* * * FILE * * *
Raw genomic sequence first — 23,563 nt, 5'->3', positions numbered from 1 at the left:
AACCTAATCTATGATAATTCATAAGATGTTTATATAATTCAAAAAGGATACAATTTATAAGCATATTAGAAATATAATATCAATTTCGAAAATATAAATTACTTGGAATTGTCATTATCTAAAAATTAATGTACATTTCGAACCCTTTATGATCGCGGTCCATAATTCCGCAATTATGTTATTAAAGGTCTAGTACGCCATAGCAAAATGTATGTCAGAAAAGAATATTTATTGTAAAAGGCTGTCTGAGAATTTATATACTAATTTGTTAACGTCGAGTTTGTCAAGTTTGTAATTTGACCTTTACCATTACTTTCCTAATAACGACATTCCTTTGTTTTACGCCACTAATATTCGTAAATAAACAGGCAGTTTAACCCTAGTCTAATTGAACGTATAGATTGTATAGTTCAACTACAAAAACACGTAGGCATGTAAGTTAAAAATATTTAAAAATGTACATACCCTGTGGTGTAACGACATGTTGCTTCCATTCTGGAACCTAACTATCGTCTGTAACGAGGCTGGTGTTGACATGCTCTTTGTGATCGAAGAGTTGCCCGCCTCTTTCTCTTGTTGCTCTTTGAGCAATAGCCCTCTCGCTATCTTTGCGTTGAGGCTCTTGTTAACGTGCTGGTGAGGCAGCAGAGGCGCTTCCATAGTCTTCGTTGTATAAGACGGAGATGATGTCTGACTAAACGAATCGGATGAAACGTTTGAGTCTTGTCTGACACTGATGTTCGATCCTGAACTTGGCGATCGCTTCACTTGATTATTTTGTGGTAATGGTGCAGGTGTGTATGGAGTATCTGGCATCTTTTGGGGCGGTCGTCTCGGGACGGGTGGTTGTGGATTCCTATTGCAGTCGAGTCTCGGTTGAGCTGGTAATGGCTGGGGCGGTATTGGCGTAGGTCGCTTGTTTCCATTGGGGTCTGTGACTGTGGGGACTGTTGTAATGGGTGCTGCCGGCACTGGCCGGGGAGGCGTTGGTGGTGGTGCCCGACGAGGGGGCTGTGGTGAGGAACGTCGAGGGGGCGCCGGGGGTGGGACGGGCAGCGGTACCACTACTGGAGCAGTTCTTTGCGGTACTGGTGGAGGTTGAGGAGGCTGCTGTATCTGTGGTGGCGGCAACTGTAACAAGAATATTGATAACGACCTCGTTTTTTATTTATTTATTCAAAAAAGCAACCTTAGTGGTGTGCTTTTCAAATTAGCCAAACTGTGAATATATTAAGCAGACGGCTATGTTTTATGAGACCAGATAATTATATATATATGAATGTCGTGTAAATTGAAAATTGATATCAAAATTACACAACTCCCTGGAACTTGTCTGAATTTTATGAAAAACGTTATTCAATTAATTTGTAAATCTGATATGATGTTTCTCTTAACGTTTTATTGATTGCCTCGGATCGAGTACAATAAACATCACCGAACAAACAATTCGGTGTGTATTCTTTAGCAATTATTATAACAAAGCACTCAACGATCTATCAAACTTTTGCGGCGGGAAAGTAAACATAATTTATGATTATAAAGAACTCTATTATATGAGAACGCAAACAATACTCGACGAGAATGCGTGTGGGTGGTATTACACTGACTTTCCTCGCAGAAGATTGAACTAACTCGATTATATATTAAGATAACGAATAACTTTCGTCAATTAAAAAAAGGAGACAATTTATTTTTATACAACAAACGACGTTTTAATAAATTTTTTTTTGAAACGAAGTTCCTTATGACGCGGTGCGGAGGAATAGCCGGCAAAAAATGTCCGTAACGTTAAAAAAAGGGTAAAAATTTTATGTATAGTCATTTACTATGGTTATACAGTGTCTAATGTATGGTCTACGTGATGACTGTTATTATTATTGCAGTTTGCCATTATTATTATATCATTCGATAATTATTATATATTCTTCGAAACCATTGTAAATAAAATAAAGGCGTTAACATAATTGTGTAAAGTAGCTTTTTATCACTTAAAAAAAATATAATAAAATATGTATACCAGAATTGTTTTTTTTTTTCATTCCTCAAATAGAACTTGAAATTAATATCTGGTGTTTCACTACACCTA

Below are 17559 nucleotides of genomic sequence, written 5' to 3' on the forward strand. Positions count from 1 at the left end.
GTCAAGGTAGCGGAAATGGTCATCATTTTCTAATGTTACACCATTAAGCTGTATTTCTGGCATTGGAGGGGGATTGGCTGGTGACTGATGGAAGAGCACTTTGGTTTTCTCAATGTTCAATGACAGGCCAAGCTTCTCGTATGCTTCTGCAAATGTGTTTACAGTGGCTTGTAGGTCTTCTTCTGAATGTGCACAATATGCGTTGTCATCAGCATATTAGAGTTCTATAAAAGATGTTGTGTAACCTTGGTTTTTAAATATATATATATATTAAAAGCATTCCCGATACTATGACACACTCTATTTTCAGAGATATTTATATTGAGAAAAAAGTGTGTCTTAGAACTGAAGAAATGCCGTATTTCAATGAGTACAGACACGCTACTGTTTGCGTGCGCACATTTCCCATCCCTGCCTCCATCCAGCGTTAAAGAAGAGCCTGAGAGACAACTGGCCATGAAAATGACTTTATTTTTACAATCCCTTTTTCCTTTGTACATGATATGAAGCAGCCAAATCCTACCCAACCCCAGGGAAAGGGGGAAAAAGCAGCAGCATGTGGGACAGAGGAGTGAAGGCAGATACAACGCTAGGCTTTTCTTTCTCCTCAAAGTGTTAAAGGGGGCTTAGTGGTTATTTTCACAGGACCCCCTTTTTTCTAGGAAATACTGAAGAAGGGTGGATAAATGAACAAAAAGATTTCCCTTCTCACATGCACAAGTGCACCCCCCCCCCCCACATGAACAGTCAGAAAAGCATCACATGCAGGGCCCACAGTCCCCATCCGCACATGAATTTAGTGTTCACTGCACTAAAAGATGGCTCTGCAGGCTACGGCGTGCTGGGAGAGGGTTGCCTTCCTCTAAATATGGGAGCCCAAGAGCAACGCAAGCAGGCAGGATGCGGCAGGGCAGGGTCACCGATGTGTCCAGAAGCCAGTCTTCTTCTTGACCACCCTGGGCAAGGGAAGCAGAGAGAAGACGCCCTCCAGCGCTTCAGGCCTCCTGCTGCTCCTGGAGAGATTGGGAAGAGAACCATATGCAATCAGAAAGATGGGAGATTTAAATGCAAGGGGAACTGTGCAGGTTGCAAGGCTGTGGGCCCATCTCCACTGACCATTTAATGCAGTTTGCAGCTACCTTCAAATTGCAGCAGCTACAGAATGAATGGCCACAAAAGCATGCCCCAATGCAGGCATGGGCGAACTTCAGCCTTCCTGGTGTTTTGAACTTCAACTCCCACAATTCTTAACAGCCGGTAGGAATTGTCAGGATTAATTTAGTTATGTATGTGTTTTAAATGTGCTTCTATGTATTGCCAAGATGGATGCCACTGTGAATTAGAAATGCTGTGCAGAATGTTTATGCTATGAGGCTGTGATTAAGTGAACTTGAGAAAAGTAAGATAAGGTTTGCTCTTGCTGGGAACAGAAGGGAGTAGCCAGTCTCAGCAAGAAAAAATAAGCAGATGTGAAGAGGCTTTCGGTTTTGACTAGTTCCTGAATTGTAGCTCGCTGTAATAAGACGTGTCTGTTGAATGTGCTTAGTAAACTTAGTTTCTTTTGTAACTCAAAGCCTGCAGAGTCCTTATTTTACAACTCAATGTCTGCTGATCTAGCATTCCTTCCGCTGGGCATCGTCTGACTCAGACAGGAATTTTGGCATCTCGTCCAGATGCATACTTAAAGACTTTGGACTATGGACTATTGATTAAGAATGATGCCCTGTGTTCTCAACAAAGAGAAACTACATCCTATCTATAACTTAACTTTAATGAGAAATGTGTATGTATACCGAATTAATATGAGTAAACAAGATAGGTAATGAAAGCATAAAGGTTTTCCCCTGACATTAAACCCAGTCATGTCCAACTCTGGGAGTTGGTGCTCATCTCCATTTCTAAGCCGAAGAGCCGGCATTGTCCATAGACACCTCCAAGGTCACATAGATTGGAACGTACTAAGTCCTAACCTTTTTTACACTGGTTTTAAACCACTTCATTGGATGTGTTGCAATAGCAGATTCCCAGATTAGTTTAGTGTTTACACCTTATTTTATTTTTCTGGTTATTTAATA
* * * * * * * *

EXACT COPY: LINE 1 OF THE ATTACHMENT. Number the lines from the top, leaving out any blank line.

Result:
Raw genomic sequence first — 23,563 nt, 5'->3', positions numbered from 1 at the left: